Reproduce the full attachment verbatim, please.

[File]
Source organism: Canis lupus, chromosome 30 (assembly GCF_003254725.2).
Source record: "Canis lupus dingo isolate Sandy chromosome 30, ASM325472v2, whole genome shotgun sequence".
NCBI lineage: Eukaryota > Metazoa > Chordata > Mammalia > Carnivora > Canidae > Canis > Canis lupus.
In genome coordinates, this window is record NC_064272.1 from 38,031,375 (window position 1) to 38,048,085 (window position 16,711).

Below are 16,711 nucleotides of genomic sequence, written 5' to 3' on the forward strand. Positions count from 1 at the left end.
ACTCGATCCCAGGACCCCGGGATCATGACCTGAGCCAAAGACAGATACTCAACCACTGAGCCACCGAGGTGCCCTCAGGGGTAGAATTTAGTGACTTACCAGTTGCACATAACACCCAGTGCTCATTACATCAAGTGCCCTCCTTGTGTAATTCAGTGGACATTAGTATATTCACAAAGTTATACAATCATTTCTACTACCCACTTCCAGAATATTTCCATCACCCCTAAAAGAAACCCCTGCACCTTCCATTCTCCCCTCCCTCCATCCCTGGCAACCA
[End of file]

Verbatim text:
Source organism: Canis lupus, chromosome 30 (assembly GCF_003254725.2).
Source record: "Canis lupus dingo isolate Sandy chromosome 30, ASM325472v2, whole genome shotgun sequence".
NCBI lineage: Eukaryota > Metazoa > Chordata > Mammalia > Carnivora > Canidae > Canis > Canis lupus.
In genome coordinates, this window is record NC_064272.1 from 38,031,375 (window position 1) to 38,048,085 (window position 16,711).

Below are 16,711 nucleotides of genomic sequence, written 5' to 3' on the forward strand. Positions count from 1 at the left end.
ACTCGATCCCAGGACCCCGGGATCATGACCTGAGCCAAAGACAGATACTCAACCACTGAGCCACCGAGGTGCCCTCAGGGGTAGAATTTAGTGACTTACCAGTTGCACATAACACCCAGTGCTCATTACATCAAGTGCCCTCCTTGTGTAATTCAGTGGACATTAGTATATTCACAAAGTTATACAATCATTTCTACTACCCACTTCCAGAATATTTCCATCACCCCTAAAAGAAACCCCTGCACCTTCCATTCTCCCCTCCCTCCATCCCTGGCAACCA